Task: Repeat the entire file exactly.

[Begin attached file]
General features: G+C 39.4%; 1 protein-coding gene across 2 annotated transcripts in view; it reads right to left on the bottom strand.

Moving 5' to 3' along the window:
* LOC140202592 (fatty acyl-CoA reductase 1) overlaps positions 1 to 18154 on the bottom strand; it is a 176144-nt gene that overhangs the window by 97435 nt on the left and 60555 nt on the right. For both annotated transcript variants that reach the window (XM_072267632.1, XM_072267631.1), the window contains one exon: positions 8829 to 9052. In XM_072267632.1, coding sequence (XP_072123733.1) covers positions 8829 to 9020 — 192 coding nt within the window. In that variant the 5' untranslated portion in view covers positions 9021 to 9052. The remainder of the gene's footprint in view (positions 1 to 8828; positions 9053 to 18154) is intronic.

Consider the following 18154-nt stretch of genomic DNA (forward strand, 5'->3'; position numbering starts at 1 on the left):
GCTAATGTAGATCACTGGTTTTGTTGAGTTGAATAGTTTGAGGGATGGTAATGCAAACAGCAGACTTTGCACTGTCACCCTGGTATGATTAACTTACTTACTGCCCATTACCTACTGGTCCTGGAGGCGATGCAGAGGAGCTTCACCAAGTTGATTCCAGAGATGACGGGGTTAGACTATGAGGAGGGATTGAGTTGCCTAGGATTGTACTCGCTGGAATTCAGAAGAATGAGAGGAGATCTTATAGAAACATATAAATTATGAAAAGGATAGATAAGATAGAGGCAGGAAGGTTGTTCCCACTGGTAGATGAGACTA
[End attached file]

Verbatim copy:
General features: G+C 39.4%; 1 protein-coding gene across 2 annotated transcripts in view; it reads right to left on the bottom strand.

Moving 5' to 3' along the window:
* LOC140202592 (fatty acyl-CoA reductase 1) overlaps positions 1 to 18154 on the bottom strand; it is a 176144-nt gene that overhangs the window by 97435 nt on the left and 60555 nt on the right. For both annotated transcript variants that reach the window (XM_072267632.1, XM_072267631.1), the window contains one exon: positions 8829 to 9052. In XM_072267632.1, coding sequence (XP_072123733.1) covers positions 8829 to 9020 — 192 coding nt within the window. In that variant the 5' untranslated portion in view covers positions 9021 to 9052. The remainder of the gene's footprint in view (positions 1 to 8828; positions 9053 to 18154) is intronic.

Consider the following 18154-nt stretch of genomic DNA (forward strand, 5'->3'; position numbering starts at 1 on the left):
GCTAATGTAGATCACTGGTTTTGTTGAGTTGAATAGTTTGAGGGATGGTAATGCAAACAGCAGACTTTGCACTGTCACCCTGGTATGATTAACTTACTTACTGCCCATTACCTACTGGTCCTGGAGGCGATGCAGAGGAGCTTCACCAAGTTGATTCCAGAGATGACGGGGTTAGACTATGAGGAGGGATTGAGTTGCCTAGGATTGTACTCGCTGGAATTCAGAAGAATGAGAGGAGATCTTATAGAAACATATAAATTATGAAAAGGATAGATAAGATAGAGGCAGGAAGGTTGTTCCCACTGGTAGATGAGACTA